But the "lost luggage bill" shorthand is not altogether a bad thing: it offers a conversational prompt, for hardworking Kiwis up and down the country to recall the minor inconvenience they faced that time their bags didn't arrive. You won't believe, for example, what happened to me one time in Ottawa - (the remainder of this paragraph has been cut owing to space restrictions).

The bill offers other virtues. Short, sharp and controversial, it is a terrific teaching aide for legal and political studies. The legal nerds, especially, are excited. Around law faculty water coolers across New Zealand, the poorly dressed wretches speak of nothing but the Airport Authorities (Publicising Lost Property Sales) Amendment Bill.

There is a subtext in this legislation, too, relating to what I call the media landscape. Just as the Prime Minister doesn't want to change the manifestly outdated and unpopular marijuana laws because he wants to send someone a message about something, Mr Korako wants to send the media a message, too. For should this become law, some airports may be less likely to advertise auctions of lost property, if they hold any such auctions, in local newspapers. Here is a parable for our time: a siren call for embattled community rags.

What this member of Parliament is saying to newspapers hanging by a thread, waiting by the phone for an Airport Authority to call and book an advertisement for an upcoming lost property auction, is: the paradigm has changed, and you must embrace the digital revolution. If it doesn't work out for Mr Korako at the election next year, he can instead travel the world delivering anecdote-heavy addresses at future-of-journalism conferences.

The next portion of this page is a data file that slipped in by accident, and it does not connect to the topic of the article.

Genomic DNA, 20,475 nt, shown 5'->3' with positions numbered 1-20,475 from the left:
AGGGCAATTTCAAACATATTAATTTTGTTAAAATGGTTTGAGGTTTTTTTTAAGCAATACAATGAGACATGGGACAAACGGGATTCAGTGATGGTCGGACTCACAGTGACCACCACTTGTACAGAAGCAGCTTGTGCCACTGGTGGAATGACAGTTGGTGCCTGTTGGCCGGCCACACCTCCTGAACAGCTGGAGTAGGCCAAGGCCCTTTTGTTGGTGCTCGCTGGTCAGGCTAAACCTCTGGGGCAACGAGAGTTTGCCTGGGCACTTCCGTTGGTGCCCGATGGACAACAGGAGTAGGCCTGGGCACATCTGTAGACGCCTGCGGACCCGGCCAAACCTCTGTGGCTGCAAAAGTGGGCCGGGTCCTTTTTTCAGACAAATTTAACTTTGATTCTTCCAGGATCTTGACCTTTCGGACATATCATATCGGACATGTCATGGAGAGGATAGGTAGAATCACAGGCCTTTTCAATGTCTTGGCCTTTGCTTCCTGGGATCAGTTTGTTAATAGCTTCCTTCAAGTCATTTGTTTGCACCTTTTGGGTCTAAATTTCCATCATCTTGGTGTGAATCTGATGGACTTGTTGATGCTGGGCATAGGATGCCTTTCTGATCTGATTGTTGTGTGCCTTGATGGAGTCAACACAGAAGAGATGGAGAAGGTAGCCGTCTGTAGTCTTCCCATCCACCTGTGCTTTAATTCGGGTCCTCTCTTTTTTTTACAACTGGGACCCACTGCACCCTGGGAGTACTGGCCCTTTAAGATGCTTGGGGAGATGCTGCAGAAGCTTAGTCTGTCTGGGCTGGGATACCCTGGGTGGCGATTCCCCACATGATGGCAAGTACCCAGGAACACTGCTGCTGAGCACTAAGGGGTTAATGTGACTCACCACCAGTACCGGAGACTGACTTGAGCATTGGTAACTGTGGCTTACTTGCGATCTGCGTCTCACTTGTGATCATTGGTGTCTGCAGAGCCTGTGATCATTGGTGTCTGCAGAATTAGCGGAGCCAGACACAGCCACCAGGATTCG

And while some nit-pickers say that it would have been a straightforward exercise to include this 37-word banger in a compendium Statutes Amendment Bill, they misunderstand the inspiration it may offer to other potential legislation, such as, by way of example, statutorily obliging Sky Sport to have an actual human being anchoring their Olympic coverage rather than leaving you to go delirious with fury while scrolling bleary eyed through several hundred "pop-up channels".

Hardly more need be said in defence of this bill; the argument is won. It is worth noting, however, one happy byproduct: the (utterly wrong-headed) criticisms of the legislation have enraged Gerry Brownlee, and that's always fun to watch.


The leader of the house and 1980s throwback National Party hardman took exception to remarks by the well-known carper, moaner and constitutional expert Andrew Geddis.

"Professor Geddis is demonstrating a degree of arrogance that can only come from academics," said Mr Brownlee, who is a politician.

Many have remarked that this important affair reeks of a filibuster, and there may be something in that, but we can be cheerfully certain, at the very least, that it is Gerrymaddening.